All Light, Everywhere

All Light, Everywhere is not a typical documentary. Instead of presenting you with facts, it presents you with a series of impressions. Those impressions lead to ideas, which in turn lead to revelations. Director Theo Anthony (Rat Film) has just the right approach. A straightforward examination of his subject would come off as political, causing people to instinctively fall back on whatever their preconceived notions are. In giving the film a more poetic, lyrical style, Anthony invites viewers to open their minds and actively think. You might not find a more necessary doc this year.

The topic is surveillance, especially as it pertains to policing. We meet a lot of people with a vested interest in that. The spokesman for a company that makes tasers and body cameras gives a tour of their factory. A Baltimore cop conducts a class teaching officers how to use their body cams. A businessman shows off the technology his firm created, which lets an airplane photograph cities from above, thereby allowing a clearer picture of civil unrest. In each case, the intent is to provide an unbiased account of whatever happens when law enforcement meets the public.

Is a lack of bias really possible, though? All Light, Everywhere argues not. Anthony provides a history of attempts to capture “reality” through photography and other means. Even when standardized to eliminate personal influence, these things rarely, if ever, produced a uniform result. Theoretically, that means that the latest tech has its own limitations, as well. Body cams, it is pointed out, have fish-eye lenses that distort proximity and exaggerate motion, so they don't offer 100% reliable proof. Similarly, cameras of any sort capture only whatever they're pointed at, meaning anything important outside the frame isn't part of the context.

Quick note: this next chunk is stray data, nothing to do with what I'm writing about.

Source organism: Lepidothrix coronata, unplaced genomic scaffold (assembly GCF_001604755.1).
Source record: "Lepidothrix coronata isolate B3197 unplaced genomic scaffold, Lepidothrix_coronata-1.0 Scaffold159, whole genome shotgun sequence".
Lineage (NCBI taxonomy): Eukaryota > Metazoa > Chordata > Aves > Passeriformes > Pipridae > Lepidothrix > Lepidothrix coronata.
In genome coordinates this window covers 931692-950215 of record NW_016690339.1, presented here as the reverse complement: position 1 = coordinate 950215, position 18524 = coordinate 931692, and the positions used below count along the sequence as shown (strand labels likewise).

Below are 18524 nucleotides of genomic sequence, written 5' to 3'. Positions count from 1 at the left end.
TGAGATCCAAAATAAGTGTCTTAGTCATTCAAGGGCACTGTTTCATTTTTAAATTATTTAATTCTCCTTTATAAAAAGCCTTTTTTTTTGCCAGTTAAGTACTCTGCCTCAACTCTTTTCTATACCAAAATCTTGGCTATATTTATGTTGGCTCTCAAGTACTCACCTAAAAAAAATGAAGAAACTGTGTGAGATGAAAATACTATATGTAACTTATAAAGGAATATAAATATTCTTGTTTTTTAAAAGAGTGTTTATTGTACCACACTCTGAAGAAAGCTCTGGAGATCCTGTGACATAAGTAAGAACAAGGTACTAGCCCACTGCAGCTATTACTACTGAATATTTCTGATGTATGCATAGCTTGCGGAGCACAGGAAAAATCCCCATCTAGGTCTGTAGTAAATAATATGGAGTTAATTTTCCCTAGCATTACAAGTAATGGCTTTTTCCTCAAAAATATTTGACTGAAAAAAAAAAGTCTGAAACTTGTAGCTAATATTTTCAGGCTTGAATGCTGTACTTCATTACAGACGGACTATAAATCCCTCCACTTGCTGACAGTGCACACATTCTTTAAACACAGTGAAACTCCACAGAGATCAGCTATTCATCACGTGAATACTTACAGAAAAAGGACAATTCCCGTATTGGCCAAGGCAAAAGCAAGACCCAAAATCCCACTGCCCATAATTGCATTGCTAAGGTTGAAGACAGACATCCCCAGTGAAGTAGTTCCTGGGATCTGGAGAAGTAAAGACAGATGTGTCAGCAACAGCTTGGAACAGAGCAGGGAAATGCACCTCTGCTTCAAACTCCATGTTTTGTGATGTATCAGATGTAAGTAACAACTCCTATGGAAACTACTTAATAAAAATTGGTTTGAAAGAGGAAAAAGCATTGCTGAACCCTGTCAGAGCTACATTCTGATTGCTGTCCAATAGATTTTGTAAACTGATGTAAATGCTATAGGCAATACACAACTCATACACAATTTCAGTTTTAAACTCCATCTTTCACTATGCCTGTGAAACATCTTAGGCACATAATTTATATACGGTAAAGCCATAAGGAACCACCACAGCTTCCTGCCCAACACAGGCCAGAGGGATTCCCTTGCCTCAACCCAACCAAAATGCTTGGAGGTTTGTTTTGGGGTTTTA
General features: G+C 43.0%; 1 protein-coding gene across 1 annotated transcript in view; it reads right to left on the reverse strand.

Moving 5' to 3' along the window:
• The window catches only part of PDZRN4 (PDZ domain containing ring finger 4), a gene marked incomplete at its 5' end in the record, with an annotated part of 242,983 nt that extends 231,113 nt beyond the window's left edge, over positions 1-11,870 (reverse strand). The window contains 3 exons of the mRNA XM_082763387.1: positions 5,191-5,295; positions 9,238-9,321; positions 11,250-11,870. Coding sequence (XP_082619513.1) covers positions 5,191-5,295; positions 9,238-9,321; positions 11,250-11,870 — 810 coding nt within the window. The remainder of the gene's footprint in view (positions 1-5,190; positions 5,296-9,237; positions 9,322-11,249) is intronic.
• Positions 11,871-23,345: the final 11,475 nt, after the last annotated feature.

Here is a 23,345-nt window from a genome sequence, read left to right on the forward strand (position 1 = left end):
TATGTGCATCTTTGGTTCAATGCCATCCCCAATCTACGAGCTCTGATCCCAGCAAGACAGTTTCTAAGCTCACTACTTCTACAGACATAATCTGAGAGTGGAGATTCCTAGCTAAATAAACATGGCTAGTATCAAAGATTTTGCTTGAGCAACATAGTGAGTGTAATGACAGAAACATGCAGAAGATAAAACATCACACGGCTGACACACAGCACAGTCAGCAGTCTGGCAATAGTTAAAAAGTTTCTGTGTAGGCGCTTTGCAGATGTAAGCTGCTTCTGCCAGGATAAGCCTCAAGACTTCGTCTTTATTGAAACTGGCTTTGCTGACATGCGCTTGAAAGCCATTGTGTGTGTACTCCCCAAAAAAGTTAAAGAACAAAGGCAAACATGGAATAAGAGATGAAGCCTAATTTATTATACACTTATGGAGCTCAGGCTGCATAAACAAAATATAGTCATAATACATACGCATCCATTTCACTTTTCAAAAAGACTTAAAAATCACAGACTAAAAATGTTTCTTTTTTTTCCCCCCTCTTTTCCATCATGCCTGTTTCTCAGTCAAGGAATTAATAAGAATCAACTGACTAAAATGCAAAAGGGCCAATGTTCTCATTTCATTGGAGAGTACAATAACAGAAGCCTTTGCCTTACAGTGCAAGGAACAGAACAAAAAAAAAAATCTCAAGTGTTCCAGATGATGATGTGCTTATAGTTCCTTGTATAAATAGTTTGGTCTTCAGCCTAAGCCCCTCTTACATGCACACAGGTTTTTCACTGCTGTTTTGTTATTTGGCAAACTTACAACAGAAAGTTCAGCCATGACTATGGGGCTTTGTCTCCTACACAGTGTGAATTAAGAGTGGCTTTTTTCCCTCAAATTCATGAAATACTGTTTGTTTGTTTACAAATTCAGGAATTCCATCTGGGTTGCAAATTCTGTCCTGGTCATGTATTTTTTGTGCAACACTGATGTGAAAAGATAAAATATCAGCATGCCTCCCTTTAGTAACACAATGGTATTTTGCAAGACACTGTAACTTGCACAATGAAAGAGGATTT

These are the types of issues the documentary asks us to consider. It also goes further. One of the most captivating sequences takes us inside an inner city community meeting, where Black citizens debate – often hotly – whether that camera-laden plane will help or hurt interactions with police. The “pro” argument is that it could shine a light on police brutality of the Freddie Gray type. The “con,” as one gentleman points out, is that African-American communities are already scrutinized enough as it is, and this could be used to unfairly target them further.

Rather that relying on a straightforward narrative, Anthony weaves all of this material together in a fashion that initially seems random, yet gradually reveals great strategy. Scenes compliment or contrast the one that came right before, forcing you to contemplate them more heavily. Additional footage of someone's optic nerve and people watching the solar eclipse are interspersed with the main “story” threads to remind us that everyone has their own perspective, so achieving one foolproof conclusion about anything is impossible.

All Light, Everywhere encourages viewers to engage with its subject matter. This is not a documentary to passively watch. Its unconventional approach forces you to dig deeper and challenge your own automatic thoughts. In light of events over the past few years, our society needs this movie right now.


out of four

All Light, Everywhere is unrated but contains some adult language and mature themes. The running time is 1 hour and 49 minutes.